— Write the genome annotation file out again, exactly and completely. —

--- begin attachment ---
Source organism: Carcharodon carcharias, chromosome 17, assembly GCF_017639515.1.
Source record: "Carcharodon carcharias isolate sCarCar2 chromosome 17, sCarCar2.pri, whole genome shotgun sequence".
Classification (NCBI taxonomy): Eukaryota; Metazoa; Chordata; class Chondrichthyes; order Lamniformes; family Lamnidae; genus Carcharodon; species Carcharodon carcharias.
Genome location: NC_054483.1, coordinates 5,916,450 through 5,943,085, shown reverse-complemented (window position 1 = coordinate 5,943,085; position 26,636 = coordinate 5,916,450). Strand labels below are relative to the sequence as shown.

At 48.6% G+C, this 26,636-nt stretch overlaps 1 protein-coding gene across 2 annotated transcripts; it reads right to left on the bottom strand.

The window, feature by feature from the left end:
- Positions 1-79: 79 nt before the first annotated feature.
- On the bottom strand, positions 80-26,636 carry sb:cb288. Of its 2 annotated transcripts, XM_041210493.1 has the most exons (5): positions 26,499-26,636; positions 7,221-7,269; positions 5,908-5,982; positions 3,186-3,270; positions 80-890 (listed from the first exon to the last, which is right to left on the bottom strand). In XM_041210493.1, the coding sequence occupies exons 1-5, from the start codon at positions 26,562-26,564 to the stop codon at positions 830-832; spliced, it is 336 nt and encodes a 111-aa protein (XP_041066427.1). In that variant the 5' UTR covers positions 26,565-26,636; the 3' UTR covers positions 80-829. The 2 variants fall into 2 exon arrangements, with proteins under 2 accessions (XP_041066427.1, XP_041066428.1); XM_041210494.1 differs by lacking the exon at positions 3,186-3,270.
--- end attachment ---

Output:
Source organism: Carcharodon carcharias, chromosome 17, assembly GCF_017639515.1.
Source record: "Carcharodon carcharias isolate sCarCar2 chromosome 17, sCarCar2.pri, whole genome shotgun sequence".
Classification (NCBI taxonomy): Eukaryota; Metazoa; Chordata; class Chondrichthyes; order Lamniformes; family Lamnidae; genus Carcharodon; species Carcharodon carcharias.
Genome location: NC_054483.1, coordinates 5,916,450 through 5,943,085, shown reverse-complemented (window position 1 = coordinate 5,943,085; position 26,636 = coordinate 5,916,450). Strand labels below are relative to the sequence as shown.

At 48.6% G+C, this 26,636-nt stretch overlaps 1 protein-coding gene across 2 annotated transcripts; it reads right to left on the bottom strand.

The window, feature by feature from the left end:
- Positions 1-79: 79 nt before the first annotated feature.
- On the bottom strand, positions 80-26,636 carry sb:cb288. Of its 2 annotated transcripts, XM_041210493.1 has the most exons (5): positions 26,499-26,636; positions 7,221-7,269; positions 5,908-5,982; positions 3,186-3,270; positions 80-890 (listed from the first exon to the last, which is right to left on the bottom strand). In XM_041210493.1, the coding sequence occupies exons 1-5, from the start codon at positions 26,562-26,564 to the stop codon at positions 830-832; spliced, it is 336 nt and encodes a 111-aa protein (XP_041066427.1). In that variant the 5' UTR covers positions 26,565-26,636; the 3' UTR covers positions 80-829. The 2 variants fall into 2 exon arrangements, with proteins under 2 accessions (XP_041066427.1, XP_041066428.1); XM_041210494.1 differs by lacking the exon at positions 3,186-3,270.